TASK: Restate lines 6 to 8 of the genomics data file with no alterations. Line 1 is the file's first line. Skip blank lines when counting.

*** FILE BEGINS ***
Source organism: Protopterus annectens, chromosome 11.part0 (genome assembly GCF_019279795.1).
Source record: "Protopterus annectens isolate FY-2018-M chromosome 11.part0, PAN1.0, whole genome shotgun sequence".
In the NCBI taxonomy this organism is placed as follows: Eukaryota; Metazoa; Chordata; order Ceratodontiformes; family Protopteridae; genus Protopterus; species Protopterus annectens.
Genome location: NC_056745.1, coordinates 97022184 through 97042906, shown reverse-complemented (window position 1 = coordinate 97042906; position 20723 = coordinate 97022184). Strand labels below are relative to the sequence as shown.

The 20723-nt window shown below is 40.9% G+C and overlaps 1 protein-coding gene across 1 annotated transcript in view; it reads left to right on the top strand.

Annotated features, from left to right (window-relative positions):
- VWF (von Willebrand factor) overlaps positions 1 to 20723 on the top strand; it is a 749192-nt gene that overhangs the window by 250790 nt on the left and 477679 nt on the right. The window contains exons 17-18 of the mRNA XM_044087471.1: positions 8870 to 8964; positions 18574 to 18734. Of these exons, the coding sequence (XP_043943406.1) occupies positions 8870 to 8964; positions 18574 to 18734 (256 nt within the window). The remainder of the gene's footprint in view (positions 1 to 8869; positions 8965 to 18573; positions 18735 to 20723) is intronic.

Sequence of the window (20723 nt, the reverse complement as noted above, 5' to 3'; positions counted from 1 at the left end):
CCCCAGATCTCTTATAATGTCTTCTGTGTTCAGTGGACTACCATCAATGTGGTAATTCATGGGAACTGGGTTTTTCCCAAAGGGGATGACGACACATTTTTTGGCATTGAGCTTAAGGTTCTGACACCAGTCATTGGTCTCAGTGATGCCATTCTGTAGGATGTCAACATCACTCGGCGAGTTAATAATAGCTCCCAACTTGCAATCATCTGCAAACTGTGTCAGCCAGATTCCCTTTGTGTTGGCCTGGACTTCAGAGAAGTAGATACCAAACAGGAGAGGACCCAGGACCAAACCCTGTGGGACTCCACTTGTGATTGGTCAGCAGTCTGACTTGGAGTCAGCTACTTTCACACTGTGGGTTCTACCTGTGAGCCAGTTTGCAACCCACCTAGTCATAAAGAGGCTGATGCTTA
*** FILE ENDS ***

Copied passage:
Annotated features, from left to right (window-relative positions):
- VWF (von Willebrand factor) overlaps positions 1 to 20723 on the top strand; it is a 749192-nt gene that overhangs the window by 250790 nt on the left and 477679 nt on the right. The window contains exons 17-18 of the mRNA XM_044087471.1: positions 8870 to 8964; positions 18574 to 18734. Of these exons, the coding sequence (XP_043943406.1) occupies positions 8870 to 8964; positions 18574 to 18734 (256 nt within the window). The remainder of the gene's footprint in view (positions 1 to 8869; positions 8965 to 18573; positions 18735 to 20723) is intronic.

Sequence of the window (20723 nt, the reverse complement as noted above, 5' to 3'; positions counted from 1 at the left end):